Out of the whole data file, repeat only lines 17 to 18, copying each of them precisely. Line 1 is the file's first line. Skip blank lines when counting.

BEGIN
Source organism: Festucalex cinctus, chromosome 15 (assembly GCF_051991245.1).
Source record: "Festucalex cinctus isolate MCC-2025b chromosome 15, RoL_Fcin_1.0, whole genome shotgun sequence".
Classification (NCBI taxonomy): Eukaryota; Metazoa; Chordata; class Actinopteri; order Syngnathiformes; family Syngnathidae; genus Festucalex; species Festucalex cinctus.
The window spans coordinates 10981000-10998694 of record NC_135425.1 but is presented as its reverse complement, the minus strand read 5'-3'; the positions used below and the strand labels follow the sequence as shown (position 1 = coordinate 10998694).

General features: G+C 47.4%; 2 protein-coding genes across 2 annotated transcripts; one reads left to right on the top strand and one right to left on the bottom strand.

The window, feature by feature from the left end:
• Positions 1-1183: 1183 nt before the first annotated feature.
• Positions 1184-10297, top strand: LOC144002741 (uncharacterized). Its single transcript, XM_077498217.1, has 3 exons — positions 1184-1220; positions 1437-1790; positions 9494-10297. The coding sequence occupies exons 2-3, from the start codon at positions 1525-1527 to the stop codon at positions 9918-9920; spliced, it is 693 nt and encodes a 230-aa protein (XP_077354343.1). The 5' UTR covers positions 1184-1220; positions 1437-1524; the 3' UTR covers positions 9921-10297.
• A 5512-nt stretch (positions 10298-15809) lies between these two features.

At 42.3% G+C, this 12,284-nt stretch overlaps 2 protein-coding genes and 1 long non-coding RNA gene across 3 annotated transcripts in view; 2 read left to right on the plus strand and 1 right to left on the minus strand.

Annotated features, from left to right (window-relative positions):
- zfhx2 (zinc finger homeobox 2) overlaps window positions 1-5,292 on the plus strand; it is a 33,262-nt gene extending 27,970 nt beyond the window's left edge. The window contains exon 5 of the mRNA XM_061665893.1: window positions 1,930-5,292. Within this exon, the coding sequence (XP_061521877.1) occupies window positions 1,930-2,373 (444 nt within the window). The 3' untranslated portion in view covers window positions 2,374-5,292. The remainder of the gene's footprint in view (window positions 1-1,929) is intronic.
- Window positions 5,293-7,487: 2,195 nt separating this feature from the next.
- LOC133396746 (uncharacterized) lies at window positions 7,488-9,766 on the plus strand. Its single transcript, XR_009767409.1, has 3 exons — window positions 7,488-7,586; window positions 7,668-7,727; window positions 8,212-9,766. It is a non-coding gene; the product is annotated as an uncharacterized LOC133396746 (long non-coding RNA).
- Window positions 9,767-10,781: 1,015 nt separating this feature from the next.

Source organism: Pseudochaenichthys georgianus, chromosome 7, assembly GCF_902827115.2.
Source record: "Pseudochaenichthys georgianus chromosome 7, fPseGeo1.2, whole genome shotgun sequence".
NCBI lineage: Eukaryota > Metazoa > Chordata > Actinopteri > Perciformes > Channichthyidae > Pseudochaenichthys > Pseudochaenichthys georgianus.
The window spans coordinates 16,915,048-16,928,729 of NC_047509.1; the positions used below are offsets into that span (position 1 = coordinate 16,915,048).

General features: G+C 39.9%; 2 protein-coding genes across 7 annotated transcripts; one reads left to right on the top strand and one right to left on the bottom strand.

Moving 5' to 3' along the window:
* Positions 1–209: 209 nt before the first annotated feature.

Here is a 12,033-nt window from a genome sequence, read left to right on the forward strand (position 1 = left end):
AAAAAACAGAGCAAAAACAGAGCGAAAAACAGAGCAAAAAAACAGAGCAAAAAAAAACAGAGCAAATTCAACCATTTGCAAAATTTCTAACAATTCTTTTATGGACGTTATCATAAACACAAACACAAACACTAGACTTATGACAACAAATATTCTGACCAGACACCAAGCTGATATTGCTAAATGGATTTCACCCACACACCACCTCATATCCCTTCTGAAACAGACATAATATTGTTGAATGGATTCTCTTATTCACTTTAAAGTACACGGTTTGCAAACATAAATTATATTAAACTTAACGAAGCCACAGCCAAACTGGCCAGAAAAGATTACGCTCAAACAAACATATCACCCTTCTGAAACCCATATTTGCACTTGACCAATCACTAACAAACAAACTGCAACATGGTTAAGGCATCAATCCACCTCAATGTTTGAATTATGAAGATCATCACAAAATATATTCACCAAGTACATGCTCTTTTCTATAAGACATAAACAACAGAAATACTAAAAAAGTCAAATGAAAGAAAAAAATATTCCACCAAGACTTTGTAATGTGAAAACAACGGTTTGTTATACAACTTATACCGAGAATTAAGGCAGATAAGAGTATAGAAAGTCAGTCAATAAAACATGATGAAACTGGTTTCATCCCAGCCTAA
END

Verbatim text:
Source record: "Pseudochaenichthys georgianus chromosome 7, fPseGeo1.2, whole genome shotgun sequence".
NCBI lineage: Eukaryota > Metazoa > Chordata > Actinopteri > Perciformes > Channichthyidae > Pseudochaenichthys > Pseudochaenichthys georgianus.